January 20, 2004

: I watch TV…

It occurs to me that I can treat victory-night performances in the same way I treated the debates: as television experiences. So here’s my experiential analysis of the Iowa caucuses.

I saw three presidents last night while watching CNN’s coverage: John Kerry, John Edwards, and Richard Gephardt. Dean’s third-place victory scream–yes, it was a primal scream right there on the TV–was just more evidence that this man either 1) does not have a competent campaign communications staff or 2) does not have sense enough to listen to them.

I have been resisting the “angry” meme and its master narrative. But the Iowa results may indicate that this meme has more substance than I had at first thought. William Saletan puts it this way:

If you watched Zogby or other tracking polls over the past week, the most striking gap was between the favorables of Kerry and Edwards and the favorables of Dean and Gephardt. (Favorables are the numbers showing how many voters have a favorable opinion of the candidate and how many have an unfavorable opinion.) Kerry’s and Edwards’ unfavorables–the percentage of respondents saying they had an unfavorable opinion of each of those candidates–hovered around 10 percent. Gephardt’s number was around 20, and Dean’s was around 30. (Evidently Dean beat Gephardt because he had enough commitment from some supporters to cancel out the loss of others.) Comments from caucusgoers tonight and over the past week confirm that Iowa wasn’t so much won by Kerry and Edwards tonight as it was lost by Dean and Gephardt. Moral: In a big field, belligerence doesn’t pay. While you’re beating up the guy on your left, the guy on your right is coasting to victory.

In 1988, Gary Hart lost the nomination because he was caught, well, you know. What (else) will Howard Dean do to lose this nomination?

I thought Gephardt delivered a dignified parting address. While he is one of the five that I think need to be gone by the end of next week, I at least wanted to see him make it to the end of next week. With Moseley-Braun out, that leaves Kucinich, Lieberman, and Sharpton left to provide comic relief. After New Hampshire, it won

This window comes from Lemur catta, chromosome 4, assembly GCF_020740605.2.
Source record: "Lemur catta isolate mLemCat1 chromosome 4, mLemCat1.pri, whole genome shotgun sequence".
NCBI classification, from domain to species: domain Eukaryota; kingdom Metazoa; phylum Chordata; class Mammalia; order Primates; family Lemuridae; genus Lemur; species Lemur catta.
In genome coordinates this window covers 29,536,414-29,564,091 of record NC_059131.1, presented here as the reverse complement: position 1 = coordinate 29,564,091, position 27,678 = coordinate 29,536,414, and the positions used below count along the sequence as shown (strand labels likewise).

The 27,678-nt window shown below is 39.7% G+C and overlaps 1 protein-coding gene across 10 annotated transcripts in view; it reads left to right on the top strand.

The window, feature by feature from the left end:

9 Responses

  1. Dr. Bonzo 

    Dr. Cline,

    I’m right along with you both in your assessment of how Dean’s scream came across and in your increasing interest in Edwards.

    How well do you think the “my Daddy worked in a mill” meme can work for Edwards? (Or, to turn the question around, how could Edwards use his non-patrician background to best rhetorical advantage?)

  2. Dr. Bonzo…I think he’s doing an excellent job of using his background. Now, it’s a use similar to Gephardt’s. But Edward’s personal style (good looks and Clinton-like personal connections with average folks) further enhances what is normally a good stance for Democrats .

    I particularly like how he juxtaposes hard work in the working poor and middle class with the lack of generosity he sees in the rich. While some might call this class warfare (and it is), I don’t see that as a problem considering that’s been the classic split in politics since forever.